How to patent in Europe: European Patent

The European Patent Convention signed during the Munich Conference provides protection for an invention in all member states through a single application before the European Patent Office, which take care of every step of the process: from the application to the final granting.

European Patent. Before we focus on how to patent in Europe, it would be appropriate to clarify some aspects regarding the matter of patents. A patent protects technical improvements characterized by three main features:

  • Novelty: the patent has not been made known to the public before the application date, neither in Europe nor in any other country (international novelty).
  • Inventive activity: the invention should not be obvious from the “state of the art” to a person with ordinary skills in the pertinent technology. The state of the art comprises everything related to the subject of the patent which has been made known to the public before the filing of the application.
  • Industrial applicability: the object to be patented must be produced and used in any kind of industry.

The granting of the patent guarantees protection for a non-renewable period of 20 years, and is subjected to the payment of an annual fee to keep the patent in force. From the moment a patent is applied, 12 months are available to extend the application to any other country or group of countries.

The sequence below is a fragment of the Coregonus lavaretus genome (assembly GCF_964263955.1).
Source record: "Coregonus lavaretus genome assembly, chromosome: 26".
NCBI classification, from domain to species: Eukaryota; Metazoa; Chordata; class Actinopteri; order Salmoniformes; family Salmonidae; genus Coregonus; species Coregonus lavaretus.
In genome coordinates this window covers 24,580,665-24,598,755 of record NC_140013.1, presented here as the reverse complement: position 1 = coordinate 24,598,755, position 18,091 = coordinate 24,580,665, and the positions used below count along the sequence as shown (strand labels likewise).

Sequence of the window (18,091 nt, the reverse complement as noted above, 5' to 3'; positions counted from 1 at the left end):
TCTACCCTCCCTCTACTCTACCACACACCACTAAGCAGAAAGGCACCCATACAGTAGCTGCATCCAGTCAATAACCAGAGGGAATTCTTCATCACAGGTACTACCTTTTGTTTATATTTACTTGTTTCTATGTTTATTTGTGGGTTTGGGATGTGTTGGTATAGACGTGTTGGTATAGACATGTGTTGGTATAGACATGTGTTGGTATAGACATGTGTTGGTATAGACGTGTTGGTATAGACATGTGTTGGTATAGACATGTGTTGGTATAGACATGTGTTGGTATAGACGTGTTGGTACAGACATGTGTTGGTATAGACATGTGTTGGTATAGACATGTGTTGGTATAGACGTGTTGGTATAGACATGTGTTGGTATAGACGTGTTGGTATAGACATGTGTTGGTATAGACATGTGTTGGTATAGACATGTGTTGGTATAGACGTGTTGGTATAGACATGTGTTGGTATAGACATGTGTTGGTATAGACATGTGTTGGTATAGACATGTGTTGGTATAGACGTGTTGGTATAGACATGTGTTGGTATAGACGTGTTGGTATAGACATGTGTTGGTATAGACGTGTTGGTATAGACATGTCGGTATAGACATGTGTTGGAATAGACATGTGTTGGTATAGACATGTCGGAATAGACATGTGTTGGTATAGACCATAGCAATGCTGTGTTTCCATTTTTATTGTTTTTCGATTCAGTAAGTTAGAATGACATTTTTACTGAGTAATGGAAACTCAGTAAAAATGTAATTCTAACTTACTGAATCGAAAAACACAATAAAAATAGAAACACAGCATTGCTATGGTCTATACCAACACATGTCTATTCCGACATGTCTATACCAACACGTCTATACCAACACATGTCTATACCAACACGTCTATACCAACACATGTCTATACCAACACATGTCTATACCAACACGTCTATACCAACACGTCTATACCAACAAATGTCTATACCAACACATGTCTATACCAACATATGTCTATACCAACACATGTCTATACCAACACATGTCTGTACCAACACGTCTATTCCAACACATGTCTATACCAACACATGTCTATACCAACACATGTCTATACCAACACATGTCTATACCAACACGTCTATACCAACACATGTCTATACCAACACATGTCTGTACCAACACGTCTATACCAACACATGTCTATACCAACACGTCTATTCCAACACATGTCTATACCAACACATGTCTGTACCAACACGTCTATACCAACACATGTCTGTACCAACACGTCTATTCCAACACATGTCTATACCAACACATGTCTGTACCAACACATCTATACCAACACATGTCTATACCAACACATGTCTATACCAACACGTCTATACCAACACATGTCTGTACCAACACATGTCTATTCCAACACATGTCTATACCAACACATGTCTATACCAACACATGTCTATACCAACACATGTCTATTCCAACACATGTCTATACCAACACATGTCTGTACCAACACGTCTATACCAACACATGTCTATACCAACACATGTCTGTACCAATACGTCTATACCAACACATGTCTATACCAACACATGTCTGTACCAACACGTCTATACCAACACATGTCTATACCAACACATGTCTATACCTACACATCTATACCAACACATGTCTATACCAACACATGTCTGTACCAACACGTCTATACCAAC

A European Patent shall meet these requirements and also have 12 months term to be extended to any other country or group of countries of another continent.

The European Patent Convention provides protection for an invention in all member states through a single application to the European Patent Office, which take care of every step of the process: from the application to the final granting.

Its aim is to get the protection of invention easier and cheaper than the one which can be obtained through national procedures. The granting of the European Patent will produce the same effect as a national patent in case of it was filed directly in the patent office of each member states.

European patent. miember states:

Currently the following countries are part of the European Patent Convention:

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2019-04-19T06:20:36+02:00Categories: Patents|Tags: |

PCT Patent

There is a sort of urban legend regarding the existence of a unique global patent offering protection to an invention anywhere in the world. The closest thing in real terms to this “global patent” is the one which is processed on the basis of an international agreement that currently includes 148 countries, the PCT patent.

This patent, filed under the Patent Cooperation Treaty (PCT), allows the inventor through a unified application, seeking protection in all countries which are members of the treaty. Therefore, the PCT is a union to cooperate in the filing, searching and examination of patent applications and by now should be clear that it is not a procedure for granting patents and does not replace national granting proceedings, but is a unified procedure for filing patent applications before its granting, which replace a good part of the process country by country, lowering costs and extending certain deadlines.

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2019-04-19T06:20:36+02:00Categories: Patents|Tags: , , , , |